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As a former one-time NASA intern prepares to auction off videotapes that allegedly contain original recordings of the first moonwalk, NASA released a statement addressing claims that the agency lost the footage from the Apollo 11 mission.
The search for the "lost tapes" began in 2006, when reports began surfacing that NASA had erased some original footage from the first moon landing. The agency conducted an intensive search at the time, but could not find the tapes.
Search - Archives - Records - Scenario - Program
"An intensive search of archives and records concluded that the most likely scenario was that the program managers determined there was no longer a need to keep the tapes — since all the video was recorded elsewhere — and they were erased and reused," NASA officials said in the statement.
Three tapes containing original footage from the moon landing are up for auction.
NASA - Footage - Apollo - Video - Transmissions
However, NASA reaffirmed that there is no missing footage from Apollo 11 since the video transmissions were relayed to the Manned Spacecraft Center (now known as Johnson Space Center) in Houston during the mission, according to the statement. Video from those tapes was converted to a format which could be broadcast on television.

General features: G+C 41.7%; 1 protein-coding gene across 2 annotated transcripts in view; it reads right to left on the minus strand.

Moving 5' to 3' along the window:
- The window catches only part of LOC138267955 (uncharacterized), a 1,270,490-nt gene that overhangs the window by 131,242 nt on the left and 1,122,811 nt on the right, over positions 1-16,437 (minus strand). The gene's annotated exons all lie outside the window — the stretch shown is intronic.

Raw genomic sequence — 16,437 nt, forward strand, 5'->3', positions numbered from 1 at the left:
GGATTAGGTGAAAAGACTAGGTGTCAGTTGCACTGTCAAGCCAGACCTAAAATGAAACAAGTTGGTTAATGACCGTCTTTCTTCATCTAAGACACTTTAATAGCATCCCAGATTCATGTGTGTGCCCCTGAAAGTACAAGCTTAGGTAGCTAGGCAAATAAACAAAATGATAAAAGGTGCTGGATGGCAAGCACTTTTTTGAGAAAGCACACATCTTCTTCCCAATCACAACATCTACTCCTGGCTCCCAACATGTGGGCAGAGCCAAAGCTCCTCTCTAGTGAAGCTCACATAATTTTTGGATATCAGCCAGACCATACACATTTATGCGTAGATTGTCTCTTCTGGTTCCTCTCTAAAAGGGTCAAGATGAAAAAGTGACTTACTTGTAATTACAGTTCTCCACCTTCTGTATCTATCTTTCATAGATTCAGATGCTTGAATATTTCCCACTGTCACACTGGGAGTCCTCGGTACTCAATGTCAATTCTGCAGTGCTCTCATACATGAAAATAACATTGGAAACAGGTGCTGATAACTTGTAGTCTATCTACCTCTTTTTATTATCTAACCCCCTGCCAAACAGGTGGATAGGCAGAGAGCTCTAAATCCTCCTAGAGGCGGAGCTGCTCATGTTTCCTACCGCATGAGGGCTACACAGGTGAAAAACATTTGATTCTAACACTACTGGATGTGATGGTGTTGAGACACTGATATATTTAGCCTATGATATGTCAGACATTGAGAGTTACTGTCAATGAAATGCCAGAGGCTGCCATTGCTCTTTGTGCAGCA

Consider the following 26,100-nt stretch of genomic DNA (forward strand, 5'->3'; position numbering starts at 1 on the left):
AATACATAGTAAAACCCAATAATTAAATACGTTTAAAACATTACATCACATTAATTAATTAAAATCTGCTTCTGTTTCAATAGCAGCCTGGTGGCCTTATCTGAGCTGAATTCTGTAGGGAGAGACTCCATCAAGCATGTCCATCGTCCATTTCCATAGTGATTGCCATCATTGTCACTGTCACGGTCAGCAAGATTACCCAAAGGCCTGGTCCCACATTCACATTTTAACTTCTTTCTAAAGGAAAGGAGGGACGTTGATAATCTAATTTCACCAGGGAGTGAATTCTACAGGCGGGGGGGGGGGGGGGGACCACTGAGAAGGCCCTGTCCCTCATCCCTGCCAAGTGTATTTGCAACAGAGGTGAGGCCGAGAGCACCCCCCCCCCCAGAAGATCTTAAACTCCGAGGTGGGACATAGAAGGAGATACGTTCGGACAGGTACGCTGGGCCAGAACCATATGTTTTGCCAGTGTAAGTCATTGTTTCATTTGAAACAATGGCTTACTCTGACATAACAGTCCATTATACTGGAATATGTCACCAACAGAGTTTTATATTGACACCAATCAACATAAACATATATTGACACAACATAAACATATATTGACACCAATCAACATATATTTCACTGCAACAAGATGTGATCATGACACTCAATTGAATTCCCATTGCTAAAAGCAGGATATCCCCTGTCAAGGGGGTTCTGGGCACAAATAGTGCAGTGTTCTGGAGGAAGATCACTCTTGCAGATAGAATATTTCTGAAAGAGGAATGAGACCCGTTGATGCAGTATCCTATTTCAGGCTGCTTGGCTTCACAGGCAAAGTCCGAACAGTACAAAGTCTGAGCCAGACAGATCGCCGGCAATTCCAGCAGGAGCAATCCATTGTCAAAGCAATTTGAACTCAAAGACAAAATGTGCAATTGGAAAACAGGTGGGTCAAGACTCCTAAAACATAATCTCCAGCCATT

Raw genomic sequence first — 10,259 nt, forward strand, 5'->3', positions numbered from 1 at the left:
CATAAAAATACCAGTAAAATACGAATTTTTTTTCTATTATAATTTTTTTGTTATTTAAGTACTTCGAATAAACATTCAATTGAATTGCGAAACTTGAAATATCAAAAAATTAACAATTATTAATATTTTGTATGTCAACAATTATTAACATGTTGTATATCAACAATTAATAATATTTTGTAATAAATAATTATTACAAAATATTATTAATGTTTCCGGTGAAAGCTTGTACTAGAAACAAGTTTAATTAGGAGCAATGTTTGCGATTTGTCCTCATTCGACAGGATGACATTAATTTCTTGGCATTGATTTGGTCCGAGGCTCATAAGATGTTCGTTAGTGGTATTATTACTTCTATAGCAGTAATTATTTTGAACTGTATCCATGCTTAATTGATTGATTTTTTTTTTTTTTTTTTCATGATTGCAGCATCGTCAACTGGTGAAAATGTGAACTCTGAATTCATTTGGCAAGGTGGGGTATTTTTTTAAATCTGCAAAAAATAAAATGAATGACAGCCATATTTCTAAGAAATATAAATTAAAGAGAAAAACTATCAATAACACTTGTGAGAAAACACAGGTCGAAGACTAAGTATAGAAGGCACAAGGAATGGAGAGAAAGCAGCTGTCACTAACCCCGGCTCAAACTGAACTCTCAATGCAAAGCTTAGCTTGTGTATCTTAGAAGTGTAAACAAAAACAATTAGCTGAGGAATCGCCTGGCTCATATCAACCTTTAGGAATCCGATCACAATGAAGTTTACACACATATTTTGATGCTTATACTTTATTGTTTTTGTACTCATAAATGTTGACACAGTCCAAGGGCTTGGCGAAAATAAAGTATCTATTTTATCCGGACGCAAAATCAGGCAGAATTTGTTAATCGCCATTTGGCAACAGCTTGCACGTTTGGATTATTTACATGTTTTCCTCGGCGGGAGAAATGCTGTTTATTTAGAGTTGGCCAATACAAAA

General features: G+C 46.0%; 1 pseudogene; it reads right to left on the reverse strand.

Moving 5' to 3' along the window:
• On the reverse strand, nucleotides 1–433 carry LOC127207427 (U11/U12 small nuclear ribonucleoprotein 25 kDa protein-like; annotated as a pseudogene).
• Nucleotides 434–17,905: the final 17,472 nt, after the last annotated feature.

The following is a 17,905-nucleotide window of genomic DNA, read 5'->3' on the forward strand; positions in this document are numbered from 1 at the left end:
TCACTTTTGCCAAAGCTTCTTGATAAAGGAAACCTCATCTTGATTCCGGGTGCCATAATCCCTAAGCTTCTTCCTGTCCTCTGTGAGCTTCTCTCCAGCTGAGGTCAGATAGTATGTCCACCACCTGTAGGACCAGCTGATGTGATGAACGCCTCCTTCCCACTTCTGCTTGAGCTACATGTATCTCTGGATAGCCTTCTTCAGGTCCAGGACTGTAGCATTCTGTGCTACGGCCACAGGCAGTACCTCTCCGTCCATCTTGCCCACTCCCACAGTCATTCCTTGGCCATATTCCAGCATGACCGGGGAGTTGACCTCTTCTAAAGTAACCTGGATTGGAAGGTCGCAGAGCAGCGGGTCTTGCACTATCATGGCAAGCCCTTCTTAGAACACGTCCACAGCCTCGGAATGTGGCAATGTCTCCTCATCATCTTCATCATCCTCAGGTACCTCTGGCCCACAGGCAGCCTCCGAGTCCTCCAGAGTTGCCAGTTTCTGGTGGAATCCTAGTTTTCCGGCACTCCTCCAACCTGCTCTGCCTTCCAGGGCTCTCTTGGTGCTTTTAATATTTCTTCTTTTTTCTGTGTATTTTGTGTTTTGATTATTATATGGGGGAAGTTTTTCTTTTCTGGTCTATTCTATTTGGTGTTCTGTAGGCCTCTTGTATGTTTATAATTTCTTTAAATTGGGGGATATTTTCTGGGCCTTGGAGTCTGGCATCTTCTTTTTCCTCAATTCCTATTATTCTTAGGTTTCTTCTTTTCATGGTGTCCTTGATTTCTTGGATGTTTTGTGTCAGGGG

The footage was recorded in slow scan, meaning that it had an output of 10 frames per second; therefore, it could not be directly broadcast on television. According to NASA, the footage was converted for broadcast and uplinked to a satellite, then downlinked to Houston before it appeared on commercial television.
Agency - Footage - Anniversary - Apollo - Moon
The agency restored the footage and released it in 2009 for the 40th anniversary of the Apollo 11 moon mission.
"There was no video that came down slow scan that was not converted live,...
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